Monday, July 14, 2014
By Lorna Chacón, Costa Rica (SUSI scholar 2014)
What’s the "real American food"? I asked this question as soon as I arrived to Athens, Ohio, for a six week program on journalism and media, at the Study of the U.S. Institute (SUSI). The SUSI was funded through a grant given by the Study of the U.S. Branch, which belongs to the Bureau of Educational and Cultural Affairs of the United States Department of State.
“Hamburguers”, somebody told me. “Fries”, another person said. “Pizza”, assured one young man. “Hot Dogs”, one kid said to me. However, I was sure that the “real American food” was much more than we, as foreigners, usually watch on TV or movies, where it usually is fast food.
So, I started to look for the “real American food” here in Athens, since I'm a person who lives in Ohio University’s bedrooms, and doesn't have a kitchen to cook every day.
During my first week, I realized that Athens, and also Ohio, are like the “United Nations of Food”. Here you can find different plates from many different countries.
I started in “Casa Nueva, Restaurant and Cantina” a Mexican-tex and Mex-vegetarian place. Then, I went to “Habibis” to enjoy Lebanese food, and later I was in “Salaam”, where I found Middle Eastern, Mediterranean and Moroccan flavors.
In “Chipotle”, I tried Mexican food, while in “ChinaKing” I ordered a big buffet with different Chinese plates. On the other hand, I tried a mix of American, Japanese and Italian flavors in “Fusion Noodle Company” and in “Ginger”.
I also found in Athens all the fast food brands like Subway, Wendy’s, Taco Bell, KFC, Pizza Hutt, and at the Court Street “Diner” (a traditional restaurant) I found soups, salads, sandwiches and, of course, burgers.
After my second week in Athens I asked myself again the same question: What’s the “real American food”?
Our Ohio University’s professor, Mary Rogus, invited us to her house for the 4th of July celebrations, and we had a traditional barbecue with meat, chicken, salads and corn.
We also went to professor Bill Reader’s farm, and he cooked for us “Cajun Cuisine” from Louisiana. This style of cooking is named after the french-speaking "Cajun" immigrants.
Cajun food has rice, sausages, seafood, vegetables, and very spicey rice and beans, which by the way taste delicious.
Another day, I went to the “Athens Farmers' Market”, in State Street, and I saw a lot of Americans buying fresh organic vegetables and fruits to cook their food at home.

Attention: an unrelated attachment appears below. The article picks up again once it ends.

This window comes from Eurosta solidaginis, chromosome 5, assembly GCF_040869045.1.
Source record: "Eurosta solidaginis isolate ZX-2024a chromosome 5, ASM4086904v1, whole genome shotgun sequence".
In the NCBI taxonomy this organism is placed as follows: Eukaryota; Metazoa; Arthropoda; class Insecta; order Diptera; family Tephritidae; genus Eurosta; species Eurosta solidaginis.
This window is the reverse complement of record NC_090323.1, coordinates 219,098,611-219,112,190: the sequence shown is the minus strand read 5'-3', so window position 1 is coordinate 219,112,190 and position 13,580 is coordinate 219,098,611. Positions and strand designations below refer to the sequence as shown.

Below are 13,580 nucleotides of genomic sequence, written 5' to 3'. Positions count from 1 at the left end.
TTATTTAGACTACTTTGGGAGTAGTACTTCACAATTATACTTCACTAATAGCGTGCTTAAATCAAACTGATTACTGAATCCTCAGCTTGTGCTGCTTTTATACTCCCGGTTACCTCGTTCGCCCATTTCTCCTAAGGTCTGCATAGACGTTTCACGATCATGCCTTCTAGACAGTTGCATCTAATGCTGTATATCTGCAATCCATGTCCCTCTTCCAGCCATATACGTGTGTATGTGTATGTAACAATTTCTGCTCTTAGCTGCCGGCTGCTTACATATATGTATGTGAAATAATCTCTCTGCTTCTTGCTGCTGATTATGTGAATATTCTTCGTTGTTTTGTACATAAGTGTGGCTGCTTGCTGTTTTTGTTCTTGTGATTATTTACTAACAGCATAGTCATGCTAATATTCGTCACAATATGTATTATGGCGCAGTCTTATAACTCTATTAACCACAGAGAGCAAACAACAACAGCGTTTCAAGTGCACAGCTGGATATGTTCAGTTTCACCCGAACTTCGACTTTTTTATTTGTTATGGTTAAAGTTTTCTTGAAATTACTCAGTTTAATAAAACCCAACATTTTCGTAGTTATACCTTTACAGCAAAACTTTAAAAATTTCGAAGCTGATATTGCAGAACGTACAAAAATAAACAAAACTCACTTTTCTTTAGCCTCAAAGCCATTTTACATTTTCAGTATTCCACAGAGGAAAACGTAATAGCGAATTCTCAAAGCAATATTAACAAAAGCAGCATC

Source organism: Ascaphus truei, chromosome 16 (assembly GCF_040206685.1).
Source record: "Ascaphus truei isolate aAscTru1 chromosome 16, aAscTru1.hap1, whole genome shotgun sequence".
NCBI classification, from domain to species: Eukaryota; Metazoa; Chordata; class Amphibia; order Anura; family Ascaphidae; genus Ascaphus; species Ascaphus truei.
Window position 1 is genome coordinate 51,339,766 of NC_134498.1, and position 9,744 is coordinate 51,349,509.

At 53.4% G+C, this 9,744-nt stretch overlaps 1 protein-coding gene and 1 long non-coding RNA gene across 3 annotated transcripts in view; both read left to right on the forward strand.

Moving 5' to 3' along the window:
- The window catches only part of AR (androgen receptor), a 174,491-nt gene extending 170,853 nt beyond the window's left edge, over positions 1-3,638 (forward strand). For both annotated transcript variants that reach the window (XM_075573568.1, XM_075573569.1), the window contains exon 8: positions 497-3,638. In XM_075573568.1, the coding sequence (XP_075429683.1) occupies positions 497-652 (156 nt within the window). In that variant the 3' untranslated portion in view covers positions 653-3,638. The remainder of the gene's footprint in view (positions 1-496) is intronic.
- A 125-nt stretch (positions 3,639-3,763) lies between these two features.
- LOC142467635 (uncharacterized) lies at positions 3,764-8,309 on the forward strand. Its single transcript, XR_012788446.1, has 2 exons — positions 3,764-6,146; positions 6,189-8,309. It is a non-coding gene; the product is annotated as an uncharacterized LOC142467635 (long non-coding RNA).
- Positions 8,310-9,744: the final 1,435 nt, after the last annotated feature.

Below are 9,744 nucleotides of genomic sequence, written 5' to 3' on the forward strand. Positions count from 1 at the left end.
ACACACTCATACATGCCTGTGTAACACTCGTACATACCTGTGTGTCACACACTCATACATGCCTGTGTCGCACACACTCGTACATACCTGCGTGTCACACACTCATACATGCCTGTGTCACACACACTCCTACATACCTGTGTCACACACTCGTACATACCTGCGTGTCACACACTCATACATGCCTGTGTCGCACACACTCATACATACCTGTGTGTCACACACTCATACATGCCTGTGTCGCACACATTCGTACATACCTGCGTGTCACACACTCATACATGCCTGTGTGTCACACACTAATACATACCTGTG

While in the market, I remembered that Americans use to eat turkey on Thanksgiving Day, and also different pies (like apple pie) for special occasions.
But again, what’s the “real American food”? I think there is no answer for my question because America is a country built by immigrants from many different places. In my opinion, the food is like a mirror of its complex demographic phenomenon, because it is impossible to find the “real American food”, and we can only find “fusion food” that mixes all the different cultures.
Nearly 41 million immigrants lived in the United States in 2012. That is 13 percent of the total U.S. population of 313.9 million according to the Migration Policy Institute.
“In 2012, Mexican-born immigrants accounted for approximately 28 percent of the nearly 40.8 million foreigners born in the United States, making them by far the largest immigrant group in the country. India was the second largest, closely followed by the China (including Hong Kong but not Taiwan), and the Philippines (each accounting for about 5 percent)”, said the Institute.
El Salvador, Vietnam, Cuba, and Korea (each 3 percent), as well as the Dominican Republic and Guatemala (2 percent each), were among the top ten countries of origin. Together, immigrants from these ten countries made up close to 60 percent of the U.S. immigrant population in 2012.
In view of this evidence, the real American food has a lot of colors, a lot of flavors, and a lot of heritages. It is a food cooked with a lot of hands, and also with a lot of hearts, that share one land and one hope.